Worms in Cats: How to Find the Best Cat Dewormer Under $15Reading Time: 5 minutes
Worms in cats! No pet parent like to hear that their lovely kitty has a parasite infection. Unpalatable as it is, cats and worms go together like clouds and rain. Where you have one, the other is sure to follow. This isn’t about being dirty or unclean, it’s just nature.
You may find it surprising to discover how cats become infected and how many types of worms there are. It will give you a whole new perspective on why treating your cat against internal parasites is so important.
A Nasty Critter!
Just like worms in dogs, worms in cats are parasites. They need the cat to ‘host’ them to derive nutrition and multiply to produce the next generation.
Dogs and cats tend to be infected with different species of worms, each of which is fine-tuned to live in their preferred host. The different types of worms pass from one host to another by a variety of routes.
For example, some cats pick up an infection by contact with worm eggs present in feces and stools. Other worms are transmitted by fleas, whilst others by are spread by biting mosquitoes or even pass via the mother’s milk to the kittens.
We can broadly think of worms as being divided into two groups: Intestinal and non-intestinal, with further subdivision within these bands.
Intestinal Vs Non-Intestinal Worms in Cats!
Just as there are lots of dog breeds, so there are lots of types of worms. These tend to be grouped according to where they set up home, such as in the gut or elsewhere in the body. Let’s find out more.
As the name suggests, these intestinal parasites live within the gut. However, they often have complex life cycles with worm larvae migrating through other body tissues, such as the lungs, causing a range of symptoms. So although adult intestinal worms live in the gut, the problems can spread beyond this.
The intestinal worms are sub-divided into groups that include roundworms, tapeworms, hookworms, and whipworms. But what these unpleasant critters have in common is they’re liable to give Kitty stomach ache and are a drain on her health.
Intestinal worms are unpleasant, but non-intestinal worms can be downright dangerous. The likes of heartworm (Dirofilaria), French lungworm (Angiostrongylus), and eyeworms (Thelazia) are counted amongst these bad boys.
These non-intestinal worms have some unusual ways of spreading from host to host. Often this involves an intermediate host such as a mosquito, to bite and feed, spreading infection as they go.
There are Many types of Worms In Cats!
There’s nothing quite like getting up close and personal to appreciate how tenacious worms can be. Here are some of the most common worms infestations and the problems they pose.
These are probably more familiar to you under the common name of roundworms in cats. These are the long, white, spaghetti like worms that are often present in kittens.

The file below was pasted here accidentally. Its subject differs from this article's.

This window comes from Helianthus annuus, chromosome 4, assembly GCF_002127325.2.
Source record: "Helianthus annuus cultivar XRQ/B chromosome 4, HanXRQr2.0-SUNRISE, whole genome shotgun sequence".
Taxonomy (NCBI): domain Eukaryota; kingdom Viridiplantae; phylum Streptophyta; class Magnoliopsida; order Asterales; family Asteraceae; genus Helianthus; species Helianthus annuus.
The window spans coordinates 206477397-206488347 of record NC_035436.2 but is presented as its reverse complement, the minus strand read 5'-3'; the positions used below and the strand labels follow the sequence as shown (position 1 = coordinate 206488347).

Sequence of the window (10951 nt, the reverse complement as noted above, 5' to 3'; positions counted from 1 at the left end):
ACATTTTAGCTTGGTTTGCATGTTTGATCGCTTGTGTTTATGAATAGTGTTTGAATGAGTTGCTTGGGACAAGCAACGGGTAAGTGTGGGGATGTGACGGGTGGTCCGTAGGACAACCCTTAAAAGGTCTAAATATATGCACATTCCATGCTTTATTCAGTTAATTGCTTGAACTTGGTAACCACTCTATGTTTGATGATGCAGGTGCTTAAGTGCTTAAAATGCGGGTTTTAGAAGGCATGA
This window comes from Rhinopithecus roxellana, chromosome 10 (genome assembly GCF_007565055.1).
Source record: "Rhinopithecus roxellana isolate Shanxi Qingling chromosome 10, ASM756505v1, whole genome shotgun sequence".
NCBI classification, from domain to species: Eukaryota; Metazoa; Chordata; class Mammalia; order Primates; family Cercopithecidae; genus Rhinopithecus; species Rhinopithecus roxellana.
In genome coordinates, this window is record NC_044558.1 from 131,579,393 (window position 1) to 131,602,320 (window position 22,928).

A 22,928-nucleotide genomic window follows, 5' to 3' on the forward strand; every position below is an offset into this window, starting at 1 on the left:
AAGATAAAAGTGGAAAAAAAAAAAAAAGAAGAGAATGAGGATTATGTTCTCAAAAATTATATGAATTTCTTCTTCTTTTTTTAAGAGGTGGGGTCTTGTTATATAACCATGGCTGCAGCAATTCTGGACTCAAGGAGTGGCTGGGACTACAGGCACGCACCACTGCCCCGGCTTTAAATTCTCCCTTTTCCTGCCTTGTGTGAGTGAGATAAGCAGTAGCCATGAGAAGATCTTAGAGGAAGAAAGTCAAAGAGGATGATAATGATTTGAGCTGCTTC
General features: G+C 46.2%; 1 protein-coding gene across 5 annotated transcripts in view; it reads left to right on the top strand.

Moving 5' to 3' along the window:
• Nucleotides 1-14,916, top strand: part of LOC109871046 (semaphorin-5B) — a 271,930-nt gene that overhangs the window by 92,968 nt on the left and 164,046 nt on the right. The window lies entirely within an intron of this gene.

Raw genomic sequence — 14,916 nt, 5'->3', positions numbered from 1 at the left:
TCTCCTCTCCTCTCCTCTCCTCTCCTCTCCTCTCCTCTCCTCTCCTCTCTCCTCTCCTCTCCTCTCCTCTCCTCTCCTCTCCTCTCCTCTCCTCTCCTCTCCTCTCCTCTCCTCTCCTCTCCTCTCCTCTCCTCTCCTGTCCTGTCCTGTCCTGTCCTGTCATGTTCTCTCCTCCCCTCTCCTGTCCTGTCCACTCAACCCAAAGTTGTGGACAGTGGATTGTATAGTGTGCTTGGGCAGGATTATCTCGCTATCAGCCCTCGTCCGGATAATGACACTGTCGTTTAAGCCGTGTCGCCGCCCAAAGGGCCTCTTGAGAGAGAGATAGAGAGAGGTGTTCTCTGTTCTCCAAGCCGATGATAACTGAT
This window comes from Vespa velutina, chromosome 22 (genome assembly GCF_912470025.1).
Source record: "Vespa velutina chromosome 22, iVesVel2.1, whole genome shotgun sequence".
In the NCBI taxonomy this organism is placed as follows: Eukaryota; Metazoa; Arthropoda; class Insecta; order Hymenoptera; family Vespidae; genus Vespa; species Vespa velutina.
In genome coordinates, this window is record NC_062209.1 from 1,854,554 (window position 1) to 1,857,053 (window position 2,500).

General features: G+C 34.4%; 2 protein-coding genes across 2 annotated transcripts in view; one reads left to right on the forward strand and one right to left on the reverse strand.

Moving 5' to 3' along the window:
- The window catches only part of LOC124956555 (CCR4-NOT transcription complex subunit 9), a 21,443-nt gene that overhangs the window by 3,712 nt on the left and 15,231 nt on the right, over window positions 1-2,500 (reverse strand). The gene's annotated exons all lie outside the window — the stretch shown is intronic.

Toxocara can infect cats through a wide range of routes. Kittens are especially vulnerable because the mother cat may pass larvae in her milk, where they mature in the kitten’s gut. Other sources of infection include eating uncooked meat (especially of prey animals such as rodents), eggs in feces (hence a dirty litter box can spread infection) and even by grooming eggs off the coat.
Tapeworms in Cats
The poster boy species for tapeworms are Taenia, Dipylidium, and Echinococcus. These worms get their general names because they are flat (and more tape-like than roundworms), with a segmented body.
Tapeworms are consummate hitch-hikers and use intermediate hosts to travel from cat to cat. The classic example is Taenia species, which infect fleas. Then when the cat grooms and swallows an infected flea, she becomes infected herself.
Hookworms in Cats
The family album of hookworms includes Ancylostoma and Uncinaria species.
As the name suggests, these worms have a sharp hook, with which they embed themselves in the gut wall. This damages the gut wall, causing bleeding which can lead to anemia.
Heartworm in Cats
They don’t get much meaner than Dirofilaria, the heartworm. This potentially life-threatening infection is spread by biting mosquitoes.
Heartworm disease in cats takes a subtly different course than in dogs. And yes, cats seem more resistant to heartworm infection than their canine cousins, but this doesn’t mean it can be disregarded. When infection does happen in felines it’s very serious and much more difficult to treat.
Why are Cat Worms Dangerous?
Worms in cats are bad company. The worms don’t look after their hosts and cause damage. This may be traumatizing the gut wall (hookworm), blocking the heart (heartworm), and robbing the cat of nutrition (pretty much all intestinal worms.)
In addition, a big knot of roundworms can literally block the gut causing a life-threatening obstruction.
But more than this, worms cause poor-doing and ill-thrift. They absorb nutrition from the gut and prevent kittens growing. They also cause stomach upsets and unpleasant diarrhea, so these are really the sort of house guests you really don’t want at home.
Can Humans Contract Parasites from Cats?
Sadly, yes they can although it is much rarer than in dogs.